New in Town — A UX Case Study

Helping young adults thrive in their new communities

Project Overview


As young adults graduate from college or move to take advantage of new opportunities, they oftentimes have difficulty developing a new support system and community from scratch. Consequently, having a lack of support networks tends to contribute to depression and social isolation.


We designed an app that acts as a directory of all the different social events and locations (e.g. restaurants, cafes, recreational places) each city has. Users can search for new areas to visit, see what locals in their area recommend, and bookmark places to view later.

Our Team

Project Timeline

Our timeline for the five-week sprint process.

User Research

We wanted to discover the main challenges that recent graduates face after college, and concluded that user interviews would be the most effective way to gather in-depth data. We conducted 8 user interviews with post graduates who were between the ages of 21–25.

Our main findings include:

  • New grad life can be anxiety-inducing and stressful
  • New grads appreciated social and career-related support systems
  • New grads wished they had (1) small close-knit groups with people of similar interests, careers, or backgrounds and (2) more resources about financial responsibility (e.g. taxes, stocks, loans, etc.)
Our affinity map and synthesis of our user research data.

Synthesis & Ideation

Using the synthesized research data, we started brainstorming “how might we” statements to help narrow down our focus to effectively address our user pain points.

Pencil and digital sketches of possible app features we created to address each of the 4 user pain points.
User flow for the onboarding process.
Redesigned sketches focusing on user needs for his/her new city.

Mid-Fidelity Prototypes

With our new solution in mind, we primarily wanted to incorporate the following into this app:

  • Create levels for different types of users: Observer (newcomer in town), Adventurer (middle), Local (end goal — very familiar with the city)
  • Based on a quiz surveying the user’s needs, dining places/social events/places to socialize would pop up on the user’s feed
  • Allow users to leave reviews of each area you visit so newcomers can read and learn more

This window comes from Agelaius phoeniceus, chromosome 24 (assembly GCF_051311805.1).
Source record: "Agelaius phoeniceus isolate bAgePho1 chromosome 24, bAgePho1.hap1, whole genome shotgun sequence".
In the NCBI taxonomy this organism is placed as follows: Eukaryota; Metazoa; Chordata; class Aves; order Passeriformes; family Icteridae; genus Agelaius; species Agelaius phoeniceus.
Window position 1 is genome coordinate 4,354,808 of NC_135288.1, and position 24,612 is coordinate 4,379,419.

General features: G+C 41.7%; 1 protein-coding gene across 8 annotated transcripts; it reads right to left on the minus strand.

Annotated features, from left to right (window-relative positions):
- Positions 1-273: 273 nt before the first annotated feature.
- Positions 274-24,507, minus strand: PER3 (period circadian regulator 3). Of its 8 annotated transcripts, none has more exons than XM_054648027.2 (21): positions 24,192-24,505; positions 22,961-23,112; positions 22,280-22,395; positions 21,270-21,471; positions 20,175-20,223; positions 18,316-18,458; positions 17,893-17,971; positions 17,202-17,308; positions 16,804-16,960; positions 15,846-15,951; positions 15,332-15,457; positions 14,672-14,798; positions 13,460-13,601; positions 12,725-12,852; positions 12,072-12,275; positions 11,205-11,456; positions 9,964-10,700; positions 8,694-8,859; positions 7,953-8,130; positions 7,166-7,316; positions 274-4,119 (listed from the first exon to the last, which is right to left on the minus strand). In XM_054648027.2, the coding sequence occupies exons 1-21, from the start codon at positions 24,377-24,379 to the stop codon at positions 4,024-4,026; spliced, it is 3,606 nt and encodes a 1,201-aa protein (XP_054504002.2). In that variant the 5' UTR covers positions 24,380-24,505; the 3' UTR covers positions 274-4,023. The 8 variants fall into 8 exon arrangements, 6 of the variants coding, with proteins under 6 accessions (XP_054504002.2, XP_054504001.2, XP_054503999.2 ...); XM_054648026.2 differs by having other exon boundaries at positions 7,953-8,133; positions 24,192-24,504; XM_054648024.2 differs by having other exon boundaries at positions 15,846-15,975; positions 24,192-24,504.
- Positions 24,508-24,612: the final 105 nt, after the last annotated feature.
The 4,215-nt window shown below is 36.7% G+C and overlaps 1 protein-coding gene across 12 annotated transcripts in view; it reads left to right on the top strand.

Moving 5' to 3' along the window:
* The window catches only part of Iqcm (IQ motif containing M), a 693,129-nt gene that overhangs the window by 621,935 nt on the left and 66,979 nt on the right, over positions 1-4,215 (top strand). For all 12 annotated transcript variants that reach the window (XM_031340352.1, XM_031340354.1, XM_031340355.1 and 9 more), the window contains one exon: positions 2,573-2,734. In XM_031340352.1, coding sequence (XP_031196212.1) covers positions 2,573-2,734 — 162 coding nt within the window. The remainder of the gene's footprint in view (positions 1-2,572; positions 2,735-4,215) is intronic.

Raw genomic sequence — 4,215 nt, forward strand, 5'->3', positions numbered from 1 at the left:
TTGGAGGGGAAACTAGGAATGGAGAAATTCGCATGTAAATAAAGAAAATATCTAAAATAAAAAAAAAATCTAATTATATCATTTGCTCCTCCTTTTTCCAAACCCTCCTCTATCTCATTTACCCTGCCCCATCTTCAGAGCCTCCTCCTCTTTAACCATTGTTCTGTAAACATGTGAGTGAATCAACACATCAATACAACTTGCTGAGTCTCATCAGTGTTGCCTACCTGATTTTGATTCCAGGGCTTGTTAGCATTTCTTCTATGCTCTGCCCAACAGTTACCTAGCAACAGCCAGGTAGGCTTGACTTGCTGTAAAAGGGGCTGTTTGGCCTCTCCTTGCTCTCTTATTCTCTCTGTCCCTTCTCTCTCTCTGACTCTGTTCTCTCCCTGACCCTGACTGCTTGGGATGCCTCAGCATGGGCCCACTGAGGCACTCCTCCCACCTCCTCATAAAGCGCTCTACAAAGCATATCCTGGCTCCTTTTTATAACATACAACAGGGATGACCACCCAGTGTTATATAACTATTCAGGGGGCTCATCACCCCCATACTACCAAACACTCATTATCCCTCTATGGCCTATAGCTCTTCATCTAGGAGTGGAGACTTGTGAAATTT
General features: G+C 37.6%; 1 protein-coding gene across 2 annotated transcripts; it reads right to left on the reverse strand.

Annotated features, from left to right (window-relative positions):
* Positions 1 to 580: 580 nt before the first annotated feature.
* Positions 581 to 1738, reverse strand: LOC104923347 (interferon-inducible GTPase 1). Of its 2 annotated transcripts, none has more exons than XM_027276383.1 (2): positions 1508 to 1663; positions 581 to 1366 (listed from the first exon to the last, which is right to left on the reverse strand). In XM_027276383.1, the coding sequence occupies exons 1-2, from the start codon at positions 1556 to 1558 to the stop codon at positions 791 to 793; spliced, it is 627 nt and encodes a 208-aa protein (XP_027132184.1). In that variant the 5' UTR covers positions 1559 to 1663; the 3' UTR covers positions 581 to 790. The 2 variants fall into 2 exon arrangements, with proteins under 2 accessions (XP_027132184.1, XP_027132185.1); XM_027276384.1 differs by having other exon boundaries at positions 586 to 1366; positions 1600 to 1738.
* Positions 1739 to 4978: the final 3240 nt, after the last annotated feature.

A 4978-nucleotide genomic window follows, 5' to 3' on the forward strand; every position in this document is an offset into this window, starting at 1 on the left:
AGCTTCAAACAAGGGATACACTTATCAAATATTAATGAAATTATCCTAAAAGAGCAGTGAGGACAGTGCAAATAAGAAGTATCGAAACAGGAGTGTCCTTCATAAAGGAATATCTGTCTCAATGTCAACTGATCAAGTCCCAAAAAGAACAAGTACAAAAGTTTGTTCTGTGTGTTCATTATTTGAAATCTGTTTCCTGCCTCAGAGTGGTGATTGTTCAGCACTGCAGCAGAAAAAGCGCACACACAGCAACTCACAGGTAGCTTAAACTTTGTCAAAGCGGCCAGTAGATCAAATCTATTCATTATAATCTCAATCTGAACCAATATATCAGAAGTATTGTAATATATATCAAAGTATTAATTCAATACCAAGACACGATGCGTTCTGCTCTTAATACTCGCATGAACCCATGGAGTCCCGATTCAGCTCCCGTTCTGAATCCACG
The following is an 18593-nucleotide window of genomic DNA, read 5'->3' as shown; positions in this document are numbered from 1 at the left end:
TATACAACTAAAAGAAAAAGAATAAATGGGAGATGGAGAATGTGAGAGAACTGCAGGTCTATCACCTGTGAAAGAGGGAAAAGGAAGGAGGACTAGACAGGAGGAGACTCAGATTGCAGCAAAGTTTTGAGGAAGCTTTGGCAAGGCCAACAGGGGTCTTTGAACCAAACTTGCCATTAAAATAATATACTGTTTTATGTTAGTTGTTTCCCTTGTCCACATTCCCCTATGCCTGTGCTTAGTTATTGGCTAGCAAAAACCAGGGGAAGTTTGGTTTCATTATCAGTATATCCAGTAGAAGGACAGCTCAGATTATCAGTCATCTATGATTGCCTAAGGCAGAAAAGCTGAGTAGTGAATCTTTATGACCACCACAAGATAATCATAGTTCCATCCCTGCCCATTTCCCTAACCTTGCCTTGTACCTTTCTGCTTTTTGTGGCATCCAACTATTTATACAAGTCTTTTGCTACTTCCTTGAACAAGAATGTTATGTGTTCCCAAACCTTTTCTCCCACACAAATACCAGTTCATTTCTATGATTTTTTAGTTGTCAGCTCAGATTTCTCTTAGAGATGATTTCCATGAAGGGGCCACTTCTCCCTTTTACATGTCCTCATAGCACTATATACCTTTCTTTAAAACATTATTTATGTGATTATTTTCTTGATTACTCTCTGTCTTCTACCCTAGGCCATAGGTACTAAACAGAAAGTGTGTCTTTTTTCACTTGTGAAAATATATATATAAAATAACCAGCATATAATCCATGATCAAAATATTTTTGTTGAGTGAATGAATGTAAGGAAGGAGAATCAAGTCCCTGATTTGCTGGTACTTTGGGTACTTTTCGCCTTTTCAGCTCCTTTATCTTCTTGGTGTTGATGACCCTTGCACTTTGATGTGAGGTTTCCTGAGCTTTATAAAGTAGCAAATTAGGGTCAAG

• Create a feed where locals can post secret, lesser known areas for newcomers
  • Allow users to bookmark places for later
Primary screens and functions of our app.

The Final Prototypes

For our final product, we were able to implement five different features into the “New In Town” app: an onboarding questionnaire, home page, search by category, search by typing, and bookmarking.

1. Onboarding

When the user lands on the app, they will be asked to provide some personal information about themselves and reveal the new town the user moved to. This will allow the app to categorize the user as an Explorer (i.e., newcomer to town) or a Local (very familiar with town). Then, the user will rank certain locations/categories based on personal preferences.

Onboarding: signing up and creating an account.

2. Home Page

After the onboarding process, the user is taken to the Home Page. The available features include the search bar, search by category, “Suggested for You,” “Suggested by Locals,” and user-selected categories (e.g. “Restaurants & Cafes”). This customized page allows users to explore new places and familiarize themselves with the area.

Search by category

3. Searching

Explorers are unfamiliar with the city they’ve just moved to, so search bars allow them to discover new places. To help familiarize them with the area, they can:

  1. Search by category, which is useful if they’re very unfamiliar with the area (shown on the left)
  2. Search by typing, which is useful if they have a specific type of location in mind

4. Bookmarking

To help users remember where they want to explore, they can:

  1. Bookmark a place or event and save it for later
  2. Categorize bookmarks based on user preferences



From this project, we learned the importance of narrowing down and synthesizing diverse research findings, specifically to work towards solving a single problem, rather than all of our user’s pain points. Especially with a limited time constraint, an inadequate or inefficient synthesis could lead to greater problems down the road as we experienced ourselves. This project only reinforced that design is a constant, iterative process.

If given more time, we would love to:

  1. Conduct usability testing to adjust app features to fulfill user needs
  2. Further develop current features (e.g. being able to add and filter posts on the Suggested by Locals page)



We’re a student-run design consultancy @ UC Davis!

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